Legalizing LGBT Families: How the Law Shapes Parenthood by Amanda K. Baumle and D’Lane R. Compton

New York University Press, 2015.

This is a sociology book about LGBTQ+ families. It was published in 2015, pre-marriage equality. It’s about legal rights, family formation, and legal consciousness. The authors conducted interviews with 137 LGBTQ+ parents throughout the country, and looked at how they became parents, which legal rights they had secured, and their legal consciousness. Then, the authors analyzed how family formation and the seeking of legal rights were affected by a slew of factors: sex, gender, orientation, locale, geography, state laws, federal laws, media, legal actors, familial desires, social networks, race, class, etc.

This was my first introduction to the concept of legal consciousness, which I found to be an interesting, useful theoretical tool to have access to.

Mostly, I’m grateful for reading this book because it gave me a better understanding of LGBTQ+ family formation, particularly in regards to fostering, adoption, surrogacy, insemination, and the law.

Relatedly, I’ve also been binge-ing the podcast Outspoken Voices from the Family Equality Council. The podcast is all about LGBTQ+ families, and it really brings this book to life. If you’re interested in LGBTQ+ families, I’m not sure I’d recommend this book, as it’s very dry (although well-written and accessible). I would, however, recommend that podcast in a heartbeat.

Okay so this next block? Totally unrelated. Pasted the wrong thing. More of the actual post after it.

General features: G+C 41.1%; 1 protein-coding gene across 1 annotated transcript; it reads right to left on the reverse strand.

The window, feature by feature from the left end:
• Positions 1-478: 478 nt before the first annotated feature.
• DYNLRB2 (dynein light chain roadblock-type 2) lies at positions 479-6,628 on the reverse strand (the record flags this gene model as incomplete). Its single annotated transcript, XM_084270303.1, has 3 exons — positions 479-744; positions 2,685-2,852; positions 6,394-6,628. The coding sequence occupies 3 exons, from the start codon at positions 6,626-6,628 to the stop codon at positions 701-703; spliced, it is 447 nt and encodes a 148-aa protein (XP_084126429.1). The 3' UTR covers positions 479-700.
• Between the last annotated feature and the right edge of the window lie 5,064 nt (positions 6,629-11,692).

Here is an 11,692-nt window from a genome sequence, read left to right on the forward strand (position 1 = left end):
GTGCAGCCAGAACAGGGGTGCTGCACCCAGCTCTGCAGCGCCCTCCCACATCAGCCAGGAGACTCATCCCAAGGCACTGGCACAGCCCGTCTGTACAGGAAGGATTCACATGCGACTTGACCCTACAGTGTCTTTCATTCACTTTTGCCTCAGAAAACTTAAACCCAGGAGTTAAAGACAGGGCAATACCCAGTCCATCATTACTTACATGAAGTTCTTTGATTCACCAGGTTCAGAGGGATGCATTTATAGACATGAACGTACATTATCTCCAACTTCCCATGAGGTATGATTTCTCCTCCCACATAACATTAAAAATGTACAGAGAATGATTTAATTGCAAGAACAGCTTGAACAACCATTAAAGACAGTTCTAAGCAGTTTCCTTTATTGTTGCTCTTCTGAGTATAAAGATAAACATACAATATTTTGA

Free Software Free Society (Third Edition) by Richard Stallman

Free Software Foundation, 2015.

This is a great book to read if you’re looking to learn and think more about free and open source software and why it’s so darn important.

I read the second edition of this text back in college when I was first discovering the free software and free culture movements. I read the third edition this year because: (1) I wanted to read the new essays, and (2) I wanted to engage more deeply and critically with Stallman’s ideas.

Recently, the good folks at the Software Freedom Conservancy have been putting out new episodes again of the marvelous Free as in Freedom podcast, and listening to those has inspired me to use more free software and to work to be a better free software advocate. Rereading Free Software Free Society seemed like a good place to start. I largely agree with Stallman’s arguments and conclusions, but there are a few minor points where I may disagree from him or wish to inject more nuance. I’m planning to explore and map out those points in a future project, so stay tuned for more on that.